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Transformers! Wood Boiler to Rocket Mass  RSS feed

 
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Hi Permies,
I've been lead here via the survival podcast, poked around a bit, and thought I'd throw out a question.
The home I purchased about a year ago came with a Tarm Wood Gassification furnace. This indirectly provides heat through the forced hot air system and heats the hot tank as well. We have oil as a backup, but work hard to not hear that oil burner sound kick in (so we barely use any oil in the winter). Problem is, we burn through a lot of wood. Probably a good 4-5 cords so far this winter. I was wondering is there is any way our current system could take advantage of the rocket stove technology and reduce our wood use. So far, the best I can do is start stacking the wood upright to get that rocket type burn. Any ideas would be welcome! Thanks!
 
steward
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Location: Zones 2-4 Wyoming and 4-5 Colorado
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Howdy Ben , welcome to permies ! Is this the unit you are talking about?

http://www.youtube.com/watch?v=M4vSEspltuM

If so, Is the unit outside of the house? What is the temperature of the exhaust gasses?
It looks like the recirculation of smoke using a fan is giving a rocket stove like effect. Then they try to capture the heat with water.
In rocket mass heaters we try to run the exhaust out through a cob heat sink and then by the time it exits the house most of the energy we got from burning is stored in the cob and radiates slowly back into the house as needed.
I guess I am wondering how much of the heat from the burn is not used in your unit.
 
Ben Moon
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Hi Wyomiles! Thanks for the quick reply. Mine is the Solo Plus- Mark II. It is in the house, in the basement. How would I figure how much heat is not used?
 
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Location: Hungary
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I think it is a good design. Burns real hot nice and efficient. Thats nice, the other half is heat transfer.
The question is, do the smoke cools down enough in the heat exchanger? You can check the temperature of the exhaust pipe.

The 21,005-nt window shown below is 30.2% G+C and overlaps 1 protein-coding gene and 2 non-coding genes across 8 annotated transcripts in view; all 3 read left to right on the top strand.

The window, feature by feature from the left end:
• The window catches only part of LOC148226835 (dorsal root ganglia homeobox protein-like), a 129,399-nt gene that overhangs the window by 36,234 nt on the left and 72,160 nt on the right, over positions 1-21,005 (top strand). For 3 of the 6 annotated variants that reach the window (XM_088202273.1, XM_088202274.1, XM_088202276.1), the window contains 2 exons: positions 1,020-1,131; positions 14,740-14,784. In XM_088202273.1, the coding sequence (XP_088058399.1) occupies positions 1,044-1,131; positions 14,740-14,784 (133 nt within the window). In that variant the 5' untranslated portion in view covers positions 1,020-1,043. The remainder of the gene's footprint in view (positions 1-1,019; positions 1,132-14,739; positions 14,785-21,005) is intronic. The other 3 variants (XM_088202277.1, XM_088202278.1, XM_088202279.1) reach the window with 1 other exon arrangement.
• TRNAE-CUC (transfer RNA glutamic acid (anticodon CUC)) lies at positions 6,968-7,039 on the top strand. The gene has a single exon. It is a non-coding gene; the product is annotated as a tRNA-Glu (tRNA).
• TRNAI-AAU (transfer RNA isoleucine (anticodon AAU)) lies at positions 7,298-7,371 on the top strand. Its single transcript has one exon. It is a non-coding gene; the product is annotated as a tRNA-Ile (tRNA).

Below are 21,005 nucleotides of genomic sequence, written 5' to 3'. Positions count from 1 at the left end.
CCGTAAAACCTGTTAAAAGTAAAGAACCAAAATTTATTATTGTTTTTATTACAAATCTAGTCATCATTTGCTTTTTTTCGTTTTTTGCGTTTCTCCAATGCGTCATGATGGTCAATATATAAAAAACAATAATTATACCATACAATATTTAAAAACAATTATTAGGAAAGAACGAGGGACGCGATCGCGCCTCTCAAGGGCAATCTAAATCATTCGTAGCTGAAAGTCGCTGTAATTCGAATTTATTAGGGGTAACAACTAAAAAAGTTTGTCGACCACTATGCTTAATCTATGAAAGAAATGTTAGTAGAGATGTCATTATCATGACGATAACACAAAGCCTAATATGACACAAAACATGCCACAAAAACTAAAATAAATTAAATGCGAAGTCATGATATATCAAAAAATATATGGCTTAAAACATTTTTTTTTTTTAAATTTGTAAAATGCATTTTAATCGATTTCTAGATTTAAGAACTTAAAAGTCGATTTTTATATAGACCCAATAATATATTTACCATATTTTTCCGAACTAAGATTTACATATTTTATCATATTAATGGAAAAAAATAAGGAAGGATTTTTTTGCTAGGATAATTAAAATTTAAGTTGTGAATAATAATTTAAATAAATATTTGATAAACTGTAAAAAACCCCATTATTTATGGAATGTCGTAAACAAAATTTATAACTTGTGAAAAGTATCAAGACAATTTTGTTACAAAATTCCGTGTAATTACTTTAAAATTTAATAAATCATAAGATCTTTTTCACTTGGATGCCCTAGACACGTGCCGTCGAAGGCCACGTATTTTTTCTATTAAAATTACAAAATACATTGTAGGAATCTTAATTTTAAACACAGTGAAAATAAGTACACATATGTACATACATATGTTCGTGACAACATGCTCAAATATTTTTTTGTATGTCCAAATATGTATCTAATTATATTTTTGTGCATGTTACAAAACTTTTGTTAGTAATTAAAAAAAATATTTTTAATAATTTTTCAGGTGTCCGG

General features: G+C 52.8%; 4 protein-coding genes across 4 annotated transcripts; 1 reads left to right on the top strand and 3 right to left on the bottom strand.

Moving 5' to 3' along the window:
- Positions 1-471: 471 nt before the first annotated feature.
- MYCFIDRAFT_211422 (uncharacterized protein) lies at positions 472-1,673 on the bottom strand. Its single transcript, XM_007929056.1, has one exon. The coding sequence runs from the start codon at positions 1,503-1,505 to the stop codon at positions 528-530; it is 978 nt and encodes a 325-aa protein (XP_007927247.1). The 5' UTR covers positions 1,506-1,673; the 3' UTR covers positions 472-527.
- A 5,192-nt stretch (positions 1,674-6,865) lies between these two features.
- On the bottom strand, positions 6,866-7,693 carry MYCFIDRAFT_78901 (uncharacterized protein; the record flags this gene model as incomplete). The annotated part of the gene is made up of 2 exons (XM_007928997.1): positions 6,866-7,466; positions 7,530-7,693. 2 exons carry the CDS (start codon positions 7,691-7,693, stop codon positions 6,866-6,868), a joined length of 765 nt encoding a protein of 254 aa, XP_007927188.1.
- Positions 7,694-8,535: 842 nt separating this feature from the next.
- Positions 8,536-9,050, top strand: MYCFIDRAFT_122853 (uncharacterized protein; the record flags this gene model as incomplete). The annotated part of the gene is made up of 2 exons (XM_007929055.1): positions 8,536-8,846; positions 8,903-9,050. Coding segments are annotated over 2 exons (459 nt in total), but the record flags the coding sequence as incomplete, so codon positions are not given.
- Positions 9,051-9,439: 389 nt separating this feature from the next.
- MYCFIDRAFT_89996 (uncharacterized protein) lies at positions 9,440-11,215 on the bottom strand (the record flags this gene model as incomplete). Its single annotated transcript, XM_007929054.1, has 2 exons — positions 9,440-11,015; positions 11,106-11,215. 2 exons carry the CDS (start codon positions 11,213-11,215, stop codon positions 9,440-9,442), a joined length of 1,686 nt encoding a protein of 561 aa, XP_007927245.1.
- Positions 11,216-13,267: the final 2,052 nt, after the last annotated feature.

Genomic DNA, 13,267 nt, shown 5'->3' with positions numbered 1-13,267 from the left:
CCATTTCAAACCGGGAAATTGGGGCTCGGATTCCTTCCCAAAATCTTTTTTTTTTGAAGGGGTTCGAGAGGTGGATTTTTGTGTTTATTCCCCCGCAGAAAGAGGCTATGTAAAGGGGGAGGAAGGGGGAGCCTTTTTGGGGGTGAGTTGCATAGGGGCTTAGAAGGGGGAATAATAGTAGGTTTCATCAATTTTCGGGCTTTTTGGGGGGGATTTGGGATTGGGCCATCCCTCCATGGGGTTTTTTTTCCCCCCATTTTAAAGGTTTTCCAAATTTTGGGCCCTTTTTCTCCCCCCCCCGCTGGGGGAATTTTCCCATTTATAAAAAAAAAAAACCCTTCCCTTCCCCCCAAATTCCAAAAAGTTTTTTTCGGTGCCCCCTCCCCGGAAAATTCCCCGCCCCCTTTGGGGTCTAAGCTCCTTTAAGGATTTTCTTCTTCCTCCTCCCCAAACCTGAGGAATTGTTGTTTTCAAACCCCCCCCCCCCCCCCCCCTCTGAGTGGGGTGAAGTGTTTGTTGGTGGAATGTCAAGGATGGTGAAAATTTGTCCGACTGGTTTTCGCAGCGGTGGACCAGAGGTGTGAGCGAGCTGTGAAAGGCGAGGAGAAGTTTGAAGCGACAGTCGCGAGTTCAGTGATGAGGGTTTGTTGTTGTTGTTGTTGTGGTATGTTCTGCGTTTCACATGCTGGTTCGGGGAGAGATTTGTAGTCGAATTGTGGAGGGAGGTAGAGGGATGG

If the exhaust is cool enough, you cant really do much. And i would put the fuel in the furnace as the manual says, i don't see a benefit in doing otherwise in this case.
What you CAN do is mainly making sure: -You are using dry wood, this can spare a lot of wood in almost any stove. -The heat that you get, get used well. Insulating your home, updating the heating system, so you wont heat spaces that are not used. (do some contact type heating places perhaps?)
 
Miles Flansburg
steward
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As Balint said you can check how hot your exhaust is with a thermometer. I think rocket heaters exhaust tends to be around 100 F if most of the heat is being stored in the cob. Not sure if you could modify the exhaust to go through a cob mass or not. It might change the operation of the stove ? Not enough draft ect. I am no expert just throwing out ideas. Maybe some others will chime in.
 
Ben Moon
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Thanks all for the input. Chimney looks to be about 300 degrees when fan is on and fire is active, cools down considerably when fan is off. Had house inspected for efficiency before we moved in (blower door test) and we are pretty good. Just a big space to heat, 2200 sq ft. We close off rooms we are not using and keep it cool, about 58-62 degrees. FYI have a solar hot water tank and PV panels as well, but always trying to squeeze the most out of mother nature!
 
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probably the best way to optimize the Tarm is to lower the temp at which you pull off water; 300F for exit temperature at the stack is pretty good. If your stove has the same innards as the 2000 series, it would be difficult to build much better unless you have the diagnostic capabilities to tune it...
 
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